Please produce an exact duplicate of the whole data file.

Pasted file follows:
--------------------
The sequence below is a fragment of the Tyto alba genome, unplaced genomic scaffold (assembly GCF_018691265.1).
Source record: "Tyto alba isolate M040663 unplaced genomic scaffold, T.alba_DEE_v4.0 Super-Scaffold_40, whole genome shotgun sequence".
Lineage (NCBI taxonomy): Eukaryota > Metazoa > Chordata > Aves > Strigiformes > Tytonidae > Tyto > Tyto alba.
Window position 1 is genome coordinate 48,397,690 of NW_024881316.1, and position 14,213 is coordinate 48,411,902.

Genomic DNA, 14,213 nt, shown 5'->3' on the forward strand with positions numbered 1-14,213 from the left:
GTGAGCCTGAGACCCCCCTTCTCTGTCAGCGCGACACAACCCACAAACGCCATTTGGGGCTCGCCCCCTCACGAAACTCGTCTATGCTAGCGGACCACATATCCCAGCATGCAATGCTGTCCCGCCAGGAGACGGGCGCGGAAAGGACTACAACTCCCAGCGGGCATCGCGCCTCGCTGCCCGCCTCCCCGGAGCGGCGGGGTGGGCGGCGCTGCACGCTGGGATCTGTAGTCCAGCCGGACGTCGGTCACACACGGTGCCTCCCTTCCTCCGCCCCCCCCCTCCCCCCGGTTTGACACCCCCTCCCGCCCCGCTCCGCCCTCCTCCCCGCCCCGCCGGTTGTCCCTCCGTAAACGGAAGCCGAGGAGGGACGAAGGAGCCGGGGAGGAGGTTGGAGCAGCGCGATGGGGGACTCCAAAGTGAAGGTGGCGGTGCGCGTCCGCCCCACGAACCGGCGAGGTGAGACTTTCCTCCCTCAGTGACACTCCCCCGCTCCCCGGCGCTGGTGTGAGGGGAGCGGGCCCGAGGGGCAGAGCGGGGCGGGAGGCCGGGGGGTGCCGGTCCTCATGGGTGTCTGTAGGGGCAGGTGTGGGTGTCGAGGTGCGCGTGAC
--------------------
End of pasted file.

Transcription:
The sequence below is a fragment of the Tyto alba genome, unplaced genomic scaffold (assembly GCF_018691265.1).
Source record: "Tyto alba isolate M040663 unplaced genomic scaffold, T.alba_DEE_v4.0 Super-Scaffold_40, whole genome shotgun sequence".
Lineage (NCBI taxonomy): Eukaryota > Metazoa > Chordata > Aves > Strigiformes > Tytonidae > Tyto > Tyto alba.
Window position 1 is genome coordinate 48,397,690 of NW_024881316.1, and position 14,213 is coordinate 48,411,902.

Genomic DNA, 14,213 nt, shown 5'->3' on the forward strand with positions numbered 1-14,213 from the left:
GTGAGCCTGAGACCCCCCTTCTCTGTCAGCGCGACACAACCCACAAACGCCATTTGGGGCTCGCCCCCTCACGAAACTCGTCTATGCTAGCGGACCACATATCCCAGCATGCAATGCTGTCCCGCCAGGAGACGGGCGCGGAAAGGACTACAACTCCCAGCGGGCATCGCGCCTCGCTGCCCGCCTCCCCGGAGCGGCGGGGTGGGCGGCGCTGCACGCTGGGATCTGTAGTCCAGCCGGACGTCGGTCACACACGGTGCCTCCCTTCCTCCGCCCCCCCCCTCCCCCCGGTTTGACACCCCCTCCCGCCCCGCTCCGCCCTCCTCCCCGCCCCGCCGGTTGTCCCTCCGTAAACGGAAGCCGAGGAGGGACGAAGGAGCCGGGGAGGAGGTTGGAGCAGCGCGATGGGGGACTCCAAAGTGAAGGTGGCGGTGCGCGTCCGCCCCACGAACCGGCGAGGTGAGACTTTCCTCCCTCAGTGACACTCCCCCGCTCCCCGGCGCTGGTGTGAGGGGAGCGGGCCCGAGGGGCAGAGCGGGGCGGGAGGCCGGGGGGTGCCGGTCCTCATGGGTGTCTGTAGGGGCAGGTGTGGGTGTCGAGGTGCGCGTGAC